Cowpeas contain numerous vitamins, proteins, and minerals. They are also rich in antinutrients, such as phytic acid and protease inhibitors. To increase cowpeas nutrient availability and combat the antinutrient properties, numerous treatment methods, such as soaking, germination, fermentation, or debranning, can be helpful. The following are the few health benefits of cowpeas:
- Cowpeas are rich in fibers, plant-based proteins, vitamins (A, C, thiamine, riboflavin, folate, and B6), iron, selenium, zinc, magnesium, phosphorus, and copper, which have countless health benefits.
- The high fiber content and plant proteins in black-eyed peas reduce hunger hormones and enhance weight loss. The soluble fibers enhance beneficial gut bacteria and improve digestion.
- Regular consumption of cowpeas reduces LDL and total cholesterol levels and improves blood circulation and heart health.
- Cowpeas have a low glycaemic index, thus reducing sudden spikes of blood sugar levels after eating. Therefore, including them in the diet is beneficial for diabetic people.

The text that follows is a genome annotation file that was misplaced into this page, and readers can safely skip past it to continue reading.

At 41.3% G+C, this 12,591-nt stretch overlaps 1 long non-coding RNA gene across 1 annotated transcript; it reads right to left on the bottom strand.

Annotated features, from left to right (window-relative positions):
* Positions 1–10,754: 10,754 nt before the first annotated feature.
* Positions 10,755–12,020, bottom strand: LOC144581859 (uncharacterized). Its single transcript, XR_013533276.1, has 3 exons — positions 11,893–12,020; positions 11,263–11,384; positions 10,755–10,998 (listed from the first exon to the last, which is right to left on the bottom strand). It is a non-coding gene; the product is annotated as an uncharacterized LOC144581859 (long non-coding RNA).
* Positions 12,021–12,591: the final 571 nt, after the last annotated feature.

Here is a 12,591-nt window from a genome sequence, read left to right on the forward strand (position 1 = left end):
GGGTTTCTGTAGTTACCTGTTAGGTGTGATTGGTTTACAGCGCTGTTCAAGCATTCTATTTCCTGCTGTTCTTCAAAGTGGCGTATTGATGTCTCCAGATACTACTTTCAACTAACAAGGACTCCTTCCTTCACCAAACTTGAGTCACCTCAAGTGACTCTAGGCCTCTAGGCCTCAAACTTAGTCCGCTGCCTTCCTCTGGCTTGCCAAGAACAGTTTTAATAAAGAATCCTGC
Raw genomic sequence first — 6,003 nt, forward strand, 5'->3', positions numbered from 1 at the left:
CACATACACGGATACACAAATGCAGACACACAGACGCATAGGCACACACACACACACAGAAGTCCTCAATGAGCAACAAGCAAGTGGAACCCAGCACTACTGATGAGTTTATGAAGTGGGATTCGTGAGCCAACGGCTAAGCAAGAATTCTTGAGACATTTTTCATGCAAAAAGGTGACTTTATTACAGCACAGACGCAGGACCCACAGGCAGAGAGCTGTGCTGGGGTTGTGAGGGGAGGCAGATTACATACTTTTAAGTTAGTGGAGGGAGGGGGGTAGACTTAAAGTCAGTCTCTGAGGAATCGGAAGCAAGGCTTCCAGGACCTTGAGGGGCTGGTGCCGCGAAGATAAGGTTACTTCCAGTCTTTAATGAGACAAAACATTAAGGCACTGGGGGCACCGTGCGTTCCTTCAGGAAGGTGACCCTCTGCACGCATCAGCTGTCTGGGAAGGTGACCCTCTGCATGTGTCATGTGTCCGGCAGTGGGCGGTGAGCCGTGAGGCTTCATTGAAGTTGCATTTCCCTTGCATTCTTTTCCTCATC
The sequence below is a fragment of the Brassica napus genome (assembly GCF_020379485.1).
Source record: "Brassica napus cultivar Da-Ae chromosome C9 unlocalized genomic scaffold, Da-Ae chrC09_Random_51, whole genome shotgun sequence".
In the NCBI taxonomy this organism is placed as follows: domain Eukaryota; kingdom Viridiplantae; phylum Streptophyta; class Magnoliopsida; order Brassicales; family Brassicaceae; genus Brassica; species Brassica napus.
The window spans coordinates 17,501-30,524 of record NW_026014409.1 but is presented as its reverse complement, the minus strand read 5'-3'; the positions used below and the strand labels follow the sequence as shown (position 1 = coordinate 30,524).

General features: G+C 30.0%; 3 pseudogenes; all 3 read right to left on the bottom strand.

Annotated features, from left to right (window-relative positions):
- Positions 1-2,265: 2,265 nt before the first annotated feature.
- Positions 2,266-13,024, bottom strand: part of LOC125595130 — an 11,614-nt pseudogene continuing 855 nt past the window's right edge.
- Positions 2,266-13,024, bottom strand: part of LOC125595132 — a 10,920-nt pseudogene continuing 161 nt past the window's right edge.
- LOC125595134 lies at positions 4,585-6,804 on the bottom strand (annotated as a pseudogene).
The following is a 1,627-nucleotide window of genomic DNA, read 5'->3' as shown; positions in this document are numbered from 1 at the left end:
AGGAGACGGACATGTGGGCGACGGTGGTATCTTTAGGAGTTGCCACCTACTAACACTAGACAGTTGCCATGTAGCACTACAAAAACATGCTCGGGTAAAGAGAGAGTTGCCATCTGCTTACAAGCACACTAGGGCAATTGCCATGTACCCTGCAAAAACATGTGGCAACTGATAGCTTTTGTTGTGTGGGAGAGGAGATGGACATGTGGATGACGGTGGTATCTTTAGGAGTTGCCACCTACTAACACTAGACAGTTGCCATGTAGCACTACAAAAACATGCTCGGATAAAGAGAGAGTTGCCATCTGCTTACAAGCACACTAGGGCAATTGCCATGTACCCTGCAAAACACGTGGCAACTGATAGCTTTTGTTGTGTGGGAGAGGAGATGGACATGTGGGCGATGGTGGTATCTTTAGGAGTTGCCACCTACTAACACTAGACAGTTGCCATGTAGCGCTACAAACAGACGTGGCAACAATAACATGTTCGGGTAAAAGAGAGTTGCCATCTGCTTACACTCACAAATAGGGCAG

- Vitamin A and C and polyphenols in cowpeas have antioxidant properties, which reduce inflammation and the risk of chronic diseases, such as cardiovascular diseases, diabetes, and certain cancers. They also encourage collagen synthesis, which improves skin repair, reduces age-related signs, and enhances the glow.
- Black-eyed peas have a copious amount of folate vitamin, beneficial for pregnant women and fetus development in the womb.
- Cowpeas contain enormous amounts of hair-friendly nutrients, which enhance hair growth and prevent hair loss.
These nutritious and delicious beans are easy to add to various culinary dishes. They have a rich, creamy taste and give a mild nutty aroma to the food. Adding cowpeas to dishes makes a wholesome diet.